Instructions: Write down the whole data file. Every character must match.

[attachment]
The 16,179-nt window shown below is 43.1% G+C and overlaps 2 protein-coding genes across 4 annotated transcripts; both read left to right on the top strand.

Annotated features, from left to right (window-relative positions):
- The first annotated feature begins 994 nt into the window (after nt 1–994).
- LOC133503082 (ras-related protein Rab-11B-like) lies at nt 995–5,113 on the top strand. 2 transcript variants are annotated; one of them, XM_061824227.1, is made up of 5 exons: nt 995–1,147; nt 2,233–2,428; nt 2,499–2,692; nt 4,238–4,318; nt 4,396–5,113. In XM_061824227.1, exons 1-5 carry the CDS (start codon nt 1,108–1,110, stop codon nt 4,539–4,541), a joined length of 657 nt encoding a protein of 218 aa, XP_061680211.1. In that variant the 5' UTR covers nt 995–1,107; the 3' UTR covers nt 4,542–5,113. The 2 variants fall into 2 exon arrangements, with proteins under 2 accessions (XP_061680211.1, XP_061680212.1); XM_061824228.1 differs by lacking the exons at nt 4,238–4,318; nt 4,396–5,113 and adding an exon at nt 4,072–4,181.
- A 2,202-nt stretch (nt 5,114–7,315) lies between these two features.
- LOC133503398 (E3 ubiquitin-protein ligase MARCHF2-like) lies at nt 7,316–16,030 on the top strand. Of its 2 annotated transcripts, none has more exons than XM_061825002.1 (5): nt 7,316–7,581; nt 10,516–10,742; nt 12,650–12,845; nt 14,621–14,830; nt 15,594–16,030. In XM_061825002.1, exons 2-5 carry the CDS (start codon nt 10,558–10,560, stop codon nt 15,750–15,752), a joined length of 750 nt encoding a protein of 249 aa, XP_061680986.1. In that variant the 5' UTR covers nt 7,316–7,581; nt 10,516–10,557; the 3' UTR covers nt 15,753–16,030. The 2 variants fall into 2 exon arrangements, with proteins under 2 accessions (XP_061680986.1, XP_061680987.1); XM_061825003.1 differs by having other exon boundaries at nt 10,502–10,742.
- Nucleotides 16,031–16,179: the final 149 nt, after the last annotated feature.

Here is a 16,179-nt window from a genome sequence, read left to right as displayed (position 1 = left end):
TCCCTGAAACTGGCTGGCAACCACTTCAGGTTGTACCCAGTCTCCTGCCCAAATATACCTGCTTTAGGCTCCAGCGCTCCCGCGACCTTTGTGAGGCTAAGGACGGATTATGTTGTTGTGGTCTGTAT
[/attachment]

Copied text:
The 16,179-nt window shown below is 43.1% G+C and overlaps 2 protein-coding genes across 4 annotated transcripts; both read left to right on the top strand.

Annotated features, from left to right (window-relative positions):
- The first annotated feature begins 994 nt into the window (after nt 1–994).
- LOC133503082 (ras-related protein Rab-11B-like) lies at nt 995–5,113 on the top strand. 2 transcript variants are annotated; one of them, XM_061824227.1, is made up of 5 exons: nt 995–1,147; nt 2,233–2,428; nt 2,499–2,692; nt 4,238–4,318; nt 4,396–5,113. In XM_061824227.1, exons 1-5 carry the CDS (start codon nt 1,108–1,110, stop codon nt 4,539–4,541), a joined length of 657 nt encoding a protein of 218 aa, XP_061680211.1. In that variant the 5' UTR covers nt 995–1,107; the 3' UTR covers nt 4,542–5,113. The 2 variants fall into 2 exon arrangements, with proteins under 2 accessions (XP_061680211.1, XP_061680212.1); XM_061824228.1 differs by lacking the exons at nt 4,238–4,318; nt 4,396–5,113 and adding an exon at nt 4,072–4,181.
- A 2,202-nt stretch (nt 5,114–7,315) lies between these two features.
- LOC133503398 (E3 ubiquitin-protein ligase MARCHF2-like) lies at nt 7,316–16,030 on the top strand. Of its 2 annotated transcripts, none has more exons than XM_061825002.1 (5): nt 7,316–7,581; nt 10,516–10,742; nt 12,650–12,845; nt 14,621–14,830; nt 15,594–16,030. In XM_061825002.1, exons 2-5 carry the CDS (start codon nt 10,558–10,560, stop codon nt 15,750–15,752), a joined length of 750 nt encoding a protein of 249 aa, XP_061680986.1. In that variant the 5' UTR covers nt 7,316–7,581; nt 10,516–10,557; the 3' UTR covers nt 15,753–16,030. The 2 variants fall into 2 exon arrangements, with proteins under 2 accessions (XP_061680986.1, XP_061680987.1); XM_061825003.1 differs by having other exon boundaries at nt 10,502–10,742.
- Nucleotides 16,031–16,179: the final 149 nt, after the last annotated feature.

Here is a 16,179-nt window from a genome sequence, read left to right as displayed (position 1 = left end):
TCCCTGAAACTGGCTGGCAACCACTTCAGGTTGTACCCAGTCTCCTGCCCAAATATACCTGCTTTAGGCTCCAGCGCTCCCGCGACCTTTGTGAGGCTAAGGACGGATTATGTTGTTGTGGTCTGTAT